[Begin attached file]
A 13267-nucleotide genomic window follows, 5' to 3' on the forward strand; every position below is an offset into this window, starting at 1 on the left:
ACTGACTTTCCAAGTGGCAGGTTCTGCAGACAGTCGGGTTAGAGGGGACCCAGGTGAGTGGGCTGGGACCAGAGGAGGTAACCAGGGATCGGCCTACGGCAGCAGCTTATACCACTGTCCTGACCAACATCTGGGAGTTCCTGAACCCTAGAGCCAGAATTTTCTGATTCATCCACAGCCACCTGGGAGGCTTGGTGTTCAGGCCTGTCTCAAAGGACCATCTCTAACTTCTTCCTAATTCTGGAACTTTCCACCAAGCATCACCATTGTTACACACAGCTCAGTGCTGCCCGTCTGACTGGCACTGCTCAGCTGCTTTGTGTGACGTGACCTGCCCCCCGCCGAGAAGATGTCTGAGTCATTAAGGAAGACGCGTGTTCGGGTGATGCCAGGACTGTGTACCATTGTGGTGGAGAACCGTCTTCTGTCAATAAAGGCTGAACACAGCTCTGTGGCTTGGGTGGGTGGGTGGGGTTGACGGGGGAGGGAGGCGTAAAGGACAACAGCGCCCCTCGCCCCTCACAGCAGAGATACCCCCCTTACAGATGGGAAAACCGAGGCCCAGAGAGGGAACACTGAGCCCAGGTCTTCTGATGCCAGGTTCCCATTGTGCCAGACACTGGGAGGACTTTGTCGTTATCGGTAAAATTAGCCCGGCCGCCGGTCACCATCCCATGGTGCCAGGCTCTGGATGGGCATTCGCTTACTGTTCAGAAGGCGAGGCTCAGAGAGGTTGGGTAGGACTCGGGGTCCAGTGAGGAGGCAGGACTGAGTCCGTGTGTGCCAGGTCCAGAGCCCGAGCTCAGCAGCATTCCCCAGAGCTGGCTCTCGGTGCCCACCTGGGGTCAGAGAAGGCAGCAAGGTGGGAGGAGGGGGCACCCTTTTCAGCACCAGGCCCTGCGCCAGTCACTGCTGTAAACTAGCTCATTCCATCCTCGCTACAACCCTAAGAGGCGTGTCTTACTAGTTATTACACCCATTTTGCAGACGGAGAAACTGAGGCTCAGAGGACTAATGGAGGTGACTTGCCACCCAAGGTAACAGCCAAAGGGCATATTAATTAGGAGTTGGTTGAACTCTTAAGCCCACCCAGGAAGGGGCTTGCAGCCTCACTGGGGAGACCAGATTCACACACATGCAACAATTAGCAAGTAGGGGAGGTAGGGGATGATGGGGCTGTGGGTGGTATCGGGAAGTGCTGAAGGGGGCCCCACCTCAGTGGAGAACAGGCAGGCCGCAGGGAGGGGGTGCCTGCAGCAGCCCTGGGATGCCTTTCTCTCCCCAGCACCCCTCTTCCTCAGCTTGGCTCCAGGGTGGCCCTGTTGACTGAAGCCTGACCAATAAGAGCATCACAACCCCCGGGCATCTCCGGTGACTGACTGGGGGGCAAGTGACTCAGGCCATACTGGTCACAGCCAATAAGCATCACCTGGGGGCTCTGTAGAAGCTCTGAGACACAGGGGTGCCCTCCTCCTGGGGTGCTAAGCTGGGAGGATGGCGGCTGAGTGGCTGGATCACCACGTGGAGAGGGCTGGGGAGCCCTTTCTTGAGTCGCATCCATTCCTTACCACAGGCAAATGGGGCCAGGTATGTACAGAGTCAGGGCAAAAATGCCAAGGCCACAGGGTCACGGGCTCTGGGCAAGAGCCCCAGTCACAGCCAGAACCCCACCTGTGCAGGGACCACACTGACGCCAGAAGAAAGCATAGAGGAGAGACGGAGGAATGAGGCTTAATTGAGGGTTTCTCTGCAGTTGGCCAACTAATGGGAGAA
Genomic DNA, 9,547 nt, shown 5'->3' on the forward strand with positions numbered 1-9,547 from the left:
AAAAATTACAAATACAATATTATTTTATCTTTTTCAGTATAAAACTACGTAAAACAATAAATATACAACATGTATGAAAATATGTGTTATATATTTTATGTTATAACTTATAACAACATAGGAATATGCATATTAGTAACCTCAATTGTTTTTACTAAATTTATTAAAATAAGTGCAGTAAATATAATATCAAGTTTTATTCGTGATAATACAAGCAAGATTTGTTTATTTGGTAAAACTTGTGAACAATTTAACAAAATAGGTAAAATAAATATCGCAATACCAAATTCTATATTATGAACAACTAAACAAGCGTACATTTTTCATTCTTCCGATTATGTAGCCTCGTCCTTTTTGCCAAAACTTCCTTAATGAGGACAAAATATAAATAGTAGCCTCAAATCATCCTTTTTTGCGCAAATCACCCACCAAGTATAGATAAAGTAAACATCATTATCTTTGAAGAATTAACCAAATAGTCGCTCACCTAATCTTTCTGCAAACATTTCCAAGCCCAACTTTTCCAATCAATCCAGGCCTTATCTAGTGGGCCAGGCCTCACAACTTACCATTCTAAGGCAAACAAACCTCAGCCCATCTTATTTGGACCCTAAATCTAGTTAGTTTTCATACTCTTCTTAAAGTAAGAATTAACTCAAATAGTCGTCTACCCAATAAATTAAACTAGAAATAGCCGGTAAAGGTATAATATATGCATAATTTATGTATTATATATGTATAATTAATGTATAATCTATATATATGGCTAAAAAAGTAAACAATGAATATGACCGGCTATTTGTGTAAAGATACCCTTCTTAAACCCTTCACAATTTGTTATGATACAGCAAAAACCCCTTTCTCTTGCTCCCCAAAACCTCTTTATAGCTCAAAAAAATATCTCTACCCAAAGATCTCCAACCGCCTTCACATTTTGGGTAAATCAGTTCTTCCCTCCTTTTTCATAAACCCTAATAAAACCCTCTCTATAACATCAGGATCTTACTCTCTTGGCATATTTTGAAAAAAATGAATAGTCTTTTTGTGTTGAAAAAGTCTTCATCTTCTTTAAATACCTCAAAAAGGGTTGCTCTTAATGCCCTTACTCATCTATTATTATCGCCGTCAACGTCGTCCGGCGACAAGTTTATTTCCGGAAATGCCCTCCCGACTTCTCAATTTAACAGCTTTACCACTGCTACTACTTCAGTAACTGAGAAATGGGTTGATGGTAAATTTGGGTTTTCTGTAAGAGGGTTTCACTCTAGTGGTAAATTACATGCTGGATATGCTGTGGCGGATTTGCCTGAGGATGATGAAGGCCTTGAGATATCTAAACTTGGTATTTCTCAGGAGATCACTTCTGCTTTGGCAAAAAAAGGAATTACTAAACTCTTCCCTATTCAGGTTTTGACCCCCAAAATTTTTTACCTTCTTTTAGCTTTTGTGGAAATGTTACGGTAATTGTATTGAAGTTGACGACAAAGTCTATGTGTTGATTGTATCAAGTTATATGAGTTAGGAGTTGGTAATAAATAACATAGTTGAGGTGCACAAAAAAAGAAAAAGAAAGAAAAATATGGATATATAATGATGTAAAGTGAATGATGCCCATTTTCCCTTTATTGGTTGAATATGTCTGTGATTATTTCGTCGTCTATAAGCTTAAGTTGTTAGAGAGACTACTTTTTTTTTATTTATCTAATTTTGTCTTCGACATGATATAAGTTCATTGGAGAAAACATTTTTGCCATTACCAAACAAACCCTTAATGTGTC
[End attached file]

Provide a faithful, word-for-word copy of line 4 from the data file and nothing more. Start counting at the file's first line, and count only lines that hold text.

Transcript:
AAAAATTACAAATACAATATTATTTTATCTTTTTCAGTATAAAACTACGTAAAACAATAAATATACAACATGTATGAAAATATGTGTTATATATTTTATGTTATAACTTATAACAACATAGGAATATGCATATTAGTAACCTCAATTGTTTTTACTAAATTTATTAAAATAAGTGCAGTAAATATAATATCAAGTTTTATTCGTGATAATACAAGCAAGATTTGTTTATTTGGTAAAACTTGTGAACAATTTAACAAAATAGGTAAAATAAATATCGCAATACCAAATTCTATATTATGAACAACTAAACAAGCGTACATTTTTCATTCTTCCGATTATGTAGCCTCGTCCTTTTTGCCAAAACTTCCTTAATGAGGACAAAATATAAATAGTAGCCTCAAATCATCCTTTTTTGCGCAAATCACCCACCAAGTATAGATAAAGTAAACATCATTATCTTTGAAGAATTAACCAAATAGTCGCTCACCTAATCTTTCTGCAAACATTTCCAAGCCCAACTTTTCCAATCAATCCAGGCCTTATCTAGTGGGCCAGGCCTCACAACTTACCATTCTAAGGCAAACAAACCTCAGCCCATCTTATTTGGACCCTAAATCTAGTTAGTTTTCATACTCTTCTTAAAGTAAGAATTAACTCAAATAGTCGTCTACCCAATAAATTAAACTAGAAATAGCCGGTAAAGGTATAATATATGCATAATTTATGTATTATATATGTATAATTAATGTATAATCTATATATATGGCTAAAAAAGTAAACAATGAATATGACCGGCTATTTGTGTAAAGATACCCTTCTTAAACCCTTCACAATTTGTTATGATACAGCAAAAACCCCTTTCTCTTGCTCCCCAAAACCTCTTTATAGCTCAAAAAAATATCTCTACCCAAAGATCTCCAACCGCCTTCACATTTTGGGTAAATCAGTTCTTCCCTCCTTTTTCATAAACCCTAATAAAACCCTCTCTATAACATCAGGATCTTACTCTCTTGGCATATTTTGAAAAAAATGAATAGTCTTTTTGTGTTGAAAAAGTCTTCATCTTCTTTAAATACCTCAAAAAGGGTTGCTCTTAATGCCCTTACTCATCTATTATTATCGCCGTCAACGTCGTCCGGCGACAAGTTTATTTCCGGAAATGCCCTCCCGACTTCTCAATTTAACAGCTTTACCACTGCTACTACTTCAGTAACTGAGAAATGGGTTGATGGTAAATTTGGGTTTTCTGTAAGAGGGTTTCACTCTAGTGGTAAATTACATGCTGGATATGCTGTGGCGGATTTGCCTGAGGATGATGAAGGCCTTGAGATATCTAAACTTGGTATTTCTCAGGAGATCACTTCTGCTTTGGCAAAAAAAGGAATTACTAAACTCTTCCCTATTCAGGTTTTGACCCCCAAAATTTTTTACCTTCTTTTAGCTTTTGTGGAAATGTTACGGTAATTGTATTGAAGTTGACGACAAAGTCTATGTGTTGATTGTATCAAGTTATATGAGTTAGGAGTTGGTAATAAATAACATAGTTGAGGTGCACAAAAAAAGAAAAAGAAAGAAAAATATGGATATATAATGATGTAAAGTGAATGATGCCCATTTTCCCTTTATTGGTTGAATATGTCTGTGATTATTTCGTCGTCTATAAGCTTAAGTTGTTAGAGAGACTACTTTTTTTTTATTTATCTAATTTTGTCTTCGACATGATATAAGTTCATTGGAGAAAACATTTTTGCCATTACCAAACAAACCCTTAATGTGTC